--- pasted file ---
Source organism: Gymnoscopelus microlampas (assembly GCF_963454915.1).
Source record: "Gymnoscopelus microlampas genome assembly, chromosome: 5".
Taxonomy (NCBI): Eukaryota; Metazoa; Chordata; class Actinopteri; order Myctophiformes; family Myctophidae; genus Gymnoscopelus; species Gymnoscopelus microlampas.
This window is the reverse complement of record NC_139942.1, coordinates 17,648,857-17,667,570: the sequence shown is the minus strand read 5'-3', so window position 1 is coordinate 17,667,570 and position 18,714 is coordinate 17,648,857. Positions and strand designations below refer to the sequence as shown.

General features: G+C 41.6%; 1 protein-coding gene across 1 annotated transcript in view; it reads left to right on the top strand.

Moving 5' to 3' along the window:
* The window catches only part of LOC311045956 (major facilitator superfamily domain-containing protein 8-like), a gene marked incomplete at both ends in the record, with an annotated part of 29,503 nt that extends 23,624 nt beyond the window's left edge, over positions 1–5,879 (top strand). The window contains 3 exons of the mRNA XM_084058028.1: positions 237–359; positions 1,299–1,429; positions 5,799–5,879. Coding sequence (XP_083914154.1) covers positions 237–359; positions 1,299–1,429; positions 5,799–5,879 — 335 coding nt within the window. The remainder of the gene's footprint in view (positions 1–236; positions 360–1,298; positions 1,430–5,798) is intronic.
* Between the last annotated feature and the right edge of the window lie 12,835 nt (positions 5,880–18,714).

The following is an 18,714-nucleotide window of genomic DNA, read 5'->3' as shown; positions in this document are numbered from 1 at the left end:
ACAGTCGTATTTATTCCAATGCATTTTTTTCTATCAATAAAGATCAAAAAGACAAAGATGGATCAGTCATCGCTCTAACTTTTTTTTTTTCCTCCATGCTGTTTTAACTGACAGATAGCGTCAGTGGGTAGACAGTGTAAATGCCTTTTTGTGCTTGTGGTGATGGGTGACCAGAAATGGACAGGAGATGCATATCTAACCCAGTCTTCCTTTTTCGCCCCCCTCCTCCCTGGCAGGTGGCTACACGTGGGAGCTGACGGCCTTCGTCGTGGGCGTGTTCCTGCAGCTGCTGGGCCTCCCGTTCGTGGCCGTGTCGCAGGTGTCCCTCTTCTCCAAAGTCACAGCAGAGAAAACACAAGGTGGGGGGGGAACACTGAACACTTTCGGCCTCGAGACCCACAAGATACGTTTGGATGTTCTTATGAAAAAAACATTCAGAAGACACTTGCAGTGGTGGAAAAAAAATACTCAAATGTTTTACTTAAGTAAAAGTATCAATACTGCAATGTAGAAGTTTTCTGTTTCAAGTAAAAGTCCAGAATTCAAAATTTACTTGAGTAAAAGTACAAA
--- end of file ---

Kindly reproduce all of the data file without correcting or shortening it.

Source organism: Gymnoscopelus microlampas (assembly GCF_963454915.1).
Source record: "Gymnoscopelus microlampas genome assembly, chromosome: 5".
Taxonomy (NCBI): Eukaryota; Metazoa; Chordata; class Actinopteri; order Myctophiformes; family Myctophidae; genus Gymnoscopelus; species Gymnoscopelus microlampas.
This window is the reverse complement of record NC_139942.1, coordinates 17,648,857-17,667,570: the sequence shown is the minus strand read 5'-3', so window position 1 is coordinate 17,667,570 and position 18,714 is coordinate 17,648,857. Positions and strand designations below refer to the sequence as shown.

General features: G+C 41.6%; 1 protein-coding gene across 1 annotated transcript in view; it reads left to right on the top strand.

Moving 5' to 3' along the window:
* The window catches only part of LOC311045956 (major facilitator superfamily domain-containing protein 8-like), a gene marked incomplete at both ends in the record, with an annotated part of 29,503 nt that extends 23,624 nt beyond the window's left edge, over positions 1–5,879 (top strand). The window contains 3 exons of the mRNA XM_084058028.1: positions 237–359; positions 1,299–1,429; positions 5,799–5,879. Coding sequence (XP_083914154.1) covers positions 237–359; positions 1,299–1,429; positions 5,799–5,879 — 335 coding nt within the window. The remainder of the gene's footprint in view (positions 1–236; positions 360–1,298; positions 1,430–5,798) is intronic.
* Between the last annotated feature and the right edge of the window lie 12,835 nt (positions 5,880–18,714).

The following is an 18,714-nucleotide window of genomic DNA, read 5'->3' as shown; positions in this document are numbered from 1 at the left end:
ACAGTCGTATTTATTCCAATGCATTTTTTTCTATCAATAAAGATCAAAAAGACAAAGATGGATCAGTCATCGCTCTAACTTTTTTTTTTTCCTCCATGCTGTTTTAACTGACAGATAGCGTCAGTGGGTAGACAGTGTAAATGCCTTTTTGTGCTTGTGGTGATGGGTGACCAGAAATGGACAGGAGATGCATATCTAACCCAGTCTTCCTTTTTCGCCCCCCTCCTCCCTGGCAGGTGGCTACACGTGGGAGCTGACGGCCTTCGTCGTGGGCGTGTTCCTGCAGCTGCTGGGCCTCCCGTTCGTGGCCGTGTCGCAGGTGTCCCTCTTCTCCAAAGTCACAGCAGAGAAAACACAAGGTGGGGGGGGAACACTGAACACTTTCGGCCTCGAGACCCACAAGATACGTTTGGATGTTCTTATGAAAAAAACATTCAGAAGACACTTGCAGTGGTGGAAAAAAAATACTCAAATGTTTTACTTAAGTAAAAGTATCAATACTGCAATGTAGAAGTTTTCTGTTTCAAGTAAAAGTCCAGAATTCAAAATTTACTTGAGTAAAAGTACAAA